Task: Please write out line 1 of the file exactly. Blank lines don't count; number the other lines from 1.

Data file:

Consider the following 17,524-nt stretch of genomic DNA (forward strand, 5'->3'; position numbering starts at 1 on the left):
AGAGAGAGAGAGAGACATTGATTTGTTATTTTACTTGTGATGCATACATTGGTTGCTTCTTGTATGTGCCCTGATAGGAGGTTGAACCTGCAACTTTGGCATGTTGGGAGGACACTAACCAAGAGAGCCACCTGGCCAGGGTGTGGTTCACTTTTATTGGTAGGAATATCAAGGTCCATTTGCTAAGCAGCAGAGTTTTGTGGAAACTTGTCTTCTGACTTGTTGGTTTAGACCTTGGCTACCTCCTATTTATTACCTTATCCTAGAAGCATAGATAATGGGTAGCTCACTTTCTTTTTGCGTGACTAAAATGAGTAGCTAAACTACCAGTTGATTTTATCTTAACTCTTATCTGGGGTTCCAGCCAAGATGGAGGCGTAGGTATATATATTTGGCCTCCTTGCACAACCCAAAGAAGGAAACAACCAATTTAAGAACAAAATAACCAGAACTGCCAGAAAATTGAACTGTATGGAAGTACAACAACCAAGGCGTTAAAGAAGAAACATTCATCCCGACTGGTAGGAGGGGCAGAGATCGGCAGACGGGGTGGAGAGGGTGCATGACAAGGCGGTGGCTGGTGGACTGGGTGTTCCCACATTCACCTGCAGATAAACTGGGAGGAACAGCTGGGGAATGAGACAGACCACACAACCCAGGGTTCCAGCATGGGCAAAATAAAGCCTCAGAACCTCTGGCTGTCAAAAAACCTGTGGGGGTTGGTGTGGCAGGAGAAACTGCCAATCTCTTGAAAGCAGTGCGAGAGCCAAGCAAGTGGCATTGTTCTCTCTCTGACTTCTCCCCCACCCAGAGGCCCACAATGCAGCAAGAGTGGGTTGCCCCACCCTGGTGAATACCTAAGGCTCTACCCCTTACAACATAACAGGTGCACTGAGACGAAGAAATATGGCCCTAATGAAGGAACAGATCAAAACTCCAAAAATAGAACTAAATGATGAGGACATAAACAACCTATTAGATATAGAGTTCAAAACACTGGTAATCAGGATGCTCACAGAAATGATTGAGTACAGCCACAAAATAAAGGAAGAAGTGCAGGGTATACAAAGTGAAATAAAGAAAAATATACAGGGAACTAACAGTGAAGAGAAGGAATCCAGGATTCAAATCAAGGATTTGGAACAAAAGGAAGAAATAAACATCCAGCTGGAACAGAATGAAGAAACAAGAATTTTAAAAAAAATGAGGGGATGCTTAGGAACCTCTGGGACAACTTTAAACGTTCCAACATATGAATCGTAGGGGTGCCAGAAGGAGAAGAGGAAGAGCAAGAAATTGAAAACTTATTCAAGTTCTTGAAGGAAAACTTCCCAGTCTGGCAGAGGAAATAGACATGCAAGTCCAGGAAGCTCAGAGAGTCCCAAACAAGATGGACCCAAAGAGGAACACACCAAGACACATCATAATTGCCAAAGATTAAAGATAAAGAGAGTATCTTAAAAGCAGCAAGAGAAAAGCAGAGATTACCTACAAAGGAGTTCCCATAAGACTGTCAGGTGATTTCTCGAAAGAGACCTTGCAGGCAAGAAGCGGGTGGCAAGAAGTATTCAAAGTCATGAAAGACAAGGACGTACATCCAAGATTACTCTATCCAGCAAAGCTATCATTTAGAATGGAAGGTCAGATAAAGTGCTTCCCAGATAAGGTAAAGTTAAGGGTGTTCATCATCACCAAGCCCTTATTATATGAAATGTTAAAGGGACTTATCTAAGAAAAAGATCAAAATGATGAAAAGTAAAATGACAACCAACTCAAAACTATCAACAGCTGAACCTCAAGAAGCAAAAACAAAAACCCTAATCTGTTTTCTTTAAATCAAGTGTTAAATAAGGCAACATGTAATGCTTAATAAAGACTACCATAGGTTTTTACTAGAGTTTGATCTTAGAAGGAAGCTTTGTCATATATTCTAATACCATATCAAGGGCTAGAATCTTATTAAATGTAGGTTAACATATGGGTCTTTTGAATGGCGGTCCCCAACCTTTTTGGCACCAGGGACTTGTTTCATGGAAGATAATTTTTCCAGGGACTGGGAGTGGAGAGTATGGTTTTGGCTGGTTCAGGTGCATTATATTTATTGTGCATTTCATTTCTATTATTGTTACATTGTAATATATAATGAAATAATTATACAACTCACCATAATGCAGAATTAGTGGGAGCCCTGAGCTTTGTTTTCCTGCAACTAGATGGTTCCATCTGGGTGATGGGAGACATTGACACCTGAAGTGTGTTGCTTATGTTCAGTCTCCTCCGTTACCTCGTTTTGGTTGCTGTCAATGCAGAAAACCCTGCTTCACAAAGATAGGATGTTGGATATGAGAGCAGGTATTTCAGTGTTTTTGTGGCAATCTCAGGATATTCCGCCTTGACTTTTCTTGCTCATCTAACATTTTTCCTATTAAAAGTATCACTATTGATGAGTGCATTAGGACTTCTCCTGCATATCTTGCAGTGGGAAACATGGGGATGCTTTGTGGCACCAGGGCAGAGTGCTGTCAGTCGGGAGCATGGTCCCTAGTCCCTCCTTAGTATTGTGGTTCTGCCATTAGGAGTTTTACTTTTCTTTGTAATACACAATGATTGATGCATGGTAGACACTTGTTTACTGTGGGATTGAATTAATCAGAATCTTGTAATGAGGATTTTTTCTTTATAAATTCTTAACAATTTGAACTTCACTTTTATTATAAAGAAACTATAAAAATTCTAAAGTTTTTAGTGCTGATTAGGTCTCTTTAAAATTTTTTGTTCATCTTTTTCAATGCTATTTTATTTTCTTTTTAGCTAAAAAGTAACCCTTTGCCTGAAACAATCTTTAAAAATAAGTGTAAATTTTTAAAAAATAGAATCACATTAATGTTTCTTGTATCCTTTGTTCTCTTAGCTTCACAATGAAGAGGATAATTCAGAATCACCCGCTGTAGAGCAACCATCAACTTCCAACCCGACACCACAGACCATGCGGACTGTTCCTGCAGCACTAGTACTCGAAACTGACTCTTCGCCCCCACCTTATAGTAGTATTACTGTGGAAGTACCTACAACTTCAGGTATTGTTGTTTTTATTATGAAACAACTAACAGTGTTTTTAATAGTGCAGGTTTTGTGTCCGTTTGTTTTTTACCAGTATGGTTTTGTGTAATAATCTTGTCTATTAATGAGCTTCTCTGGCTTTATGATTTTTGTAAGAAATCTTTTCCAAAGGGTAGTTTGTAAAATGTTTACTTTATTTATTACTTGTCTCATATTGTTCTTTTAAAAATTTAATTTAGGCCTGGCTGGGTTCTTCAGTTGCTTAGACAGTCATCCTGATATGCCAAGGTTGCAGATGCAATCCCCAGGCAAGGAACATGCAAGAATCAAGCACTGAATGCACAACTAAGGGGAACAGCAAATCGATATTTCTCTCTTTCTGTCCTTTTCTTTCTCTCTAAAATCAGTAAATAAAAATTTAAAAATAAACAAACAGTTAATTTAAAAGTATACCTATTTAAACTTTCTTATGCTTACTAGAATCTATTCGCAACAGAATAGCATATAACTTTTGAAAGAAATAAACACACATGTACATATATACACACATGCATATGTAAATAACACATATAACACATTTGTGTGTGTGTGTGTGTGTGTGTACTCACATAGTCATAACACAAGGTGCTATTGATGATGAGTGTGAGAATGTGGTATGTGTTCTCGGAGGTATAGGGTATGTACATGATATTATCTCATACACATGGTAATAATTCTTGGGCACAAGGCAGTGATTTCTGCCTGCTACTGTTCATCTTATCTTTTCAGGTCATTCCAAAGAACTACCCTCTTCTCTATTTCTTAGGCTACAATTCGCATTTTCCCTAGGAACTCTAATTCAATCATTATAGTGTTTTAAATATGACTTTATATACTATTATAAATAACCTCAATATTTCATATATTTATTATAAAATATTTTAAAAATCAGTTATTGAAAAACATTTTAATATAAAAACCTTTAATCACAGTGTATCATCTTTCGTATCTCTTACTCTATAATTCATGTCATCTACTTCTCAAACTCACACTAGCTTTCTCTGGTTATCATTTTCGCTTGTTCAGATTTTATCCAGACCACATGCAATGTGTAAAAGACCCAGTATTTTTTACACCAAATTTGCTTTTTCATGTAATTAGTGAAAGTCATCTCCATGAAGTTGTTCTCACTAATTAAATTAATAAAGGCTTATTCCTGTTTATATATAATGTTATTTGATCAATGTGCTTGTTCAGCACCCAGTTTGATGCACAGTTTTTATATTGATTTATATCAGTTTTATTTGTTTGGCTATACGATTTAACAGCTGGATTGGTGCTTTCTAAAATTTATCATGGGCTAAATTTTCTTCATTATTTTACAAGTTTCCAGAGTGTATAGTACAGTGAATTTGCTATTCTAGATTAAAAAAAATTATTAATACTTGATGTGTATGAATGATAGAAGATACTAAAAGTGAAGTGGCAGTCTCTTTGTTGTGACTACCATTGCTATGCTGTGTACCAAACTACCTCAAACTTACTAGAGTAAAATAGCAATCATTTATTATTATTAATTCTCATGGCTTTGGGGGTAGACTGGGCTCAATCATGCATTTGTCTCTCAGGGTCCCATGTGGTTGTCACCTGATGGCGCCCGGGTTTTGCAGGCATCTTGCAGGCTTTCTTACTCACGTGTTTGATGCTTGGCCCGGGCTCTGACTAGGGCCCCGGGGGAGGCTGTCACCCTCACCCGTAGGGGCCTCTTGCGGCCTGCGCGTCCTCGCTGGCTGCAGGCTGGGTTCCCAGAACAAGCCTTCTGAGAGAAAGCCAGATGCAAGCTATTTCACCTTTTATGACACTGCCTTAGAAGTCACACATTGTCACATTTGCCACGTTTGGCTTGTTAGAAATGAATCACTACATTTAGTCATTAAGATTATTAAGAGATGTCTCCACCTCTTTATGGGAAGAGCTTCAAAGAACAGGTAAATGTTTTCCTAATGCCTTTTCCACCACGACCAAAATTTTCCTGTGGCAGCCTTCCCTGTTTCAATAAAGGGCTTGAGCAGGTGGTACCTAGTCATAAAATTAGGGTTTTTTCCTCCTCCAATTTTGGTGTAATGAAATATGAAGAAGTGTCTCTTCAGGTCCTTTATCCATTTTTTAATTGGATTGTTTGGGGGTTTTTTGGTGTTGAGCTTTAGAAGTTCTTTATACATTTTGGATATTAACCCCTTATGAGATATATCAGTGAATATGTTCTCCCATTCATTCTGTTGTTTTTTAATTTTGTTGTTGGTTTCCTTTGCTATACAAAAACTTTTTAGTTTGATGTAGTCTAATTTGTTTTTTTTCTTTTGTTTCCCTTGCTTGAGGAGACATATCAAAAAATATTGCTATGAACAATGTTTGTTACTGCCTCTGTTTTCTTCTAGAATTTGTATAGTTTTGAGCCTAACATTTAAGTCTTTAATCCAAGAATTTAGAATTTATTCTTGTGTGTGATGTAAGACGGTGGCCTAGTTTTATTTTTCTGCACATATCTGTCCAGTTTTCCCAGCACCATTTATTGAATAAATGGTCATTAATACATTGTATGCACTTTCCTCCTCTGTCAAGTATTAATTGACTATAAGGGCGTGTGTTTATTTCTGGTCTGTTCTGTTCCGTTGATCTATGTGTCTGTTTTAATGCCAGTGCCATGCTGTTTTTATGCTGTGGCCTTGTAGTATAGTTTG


Consider the following 17,524-nt stretch of genomic DNA (forward strand, 5'->3'; position numbering starts at 1 on the left):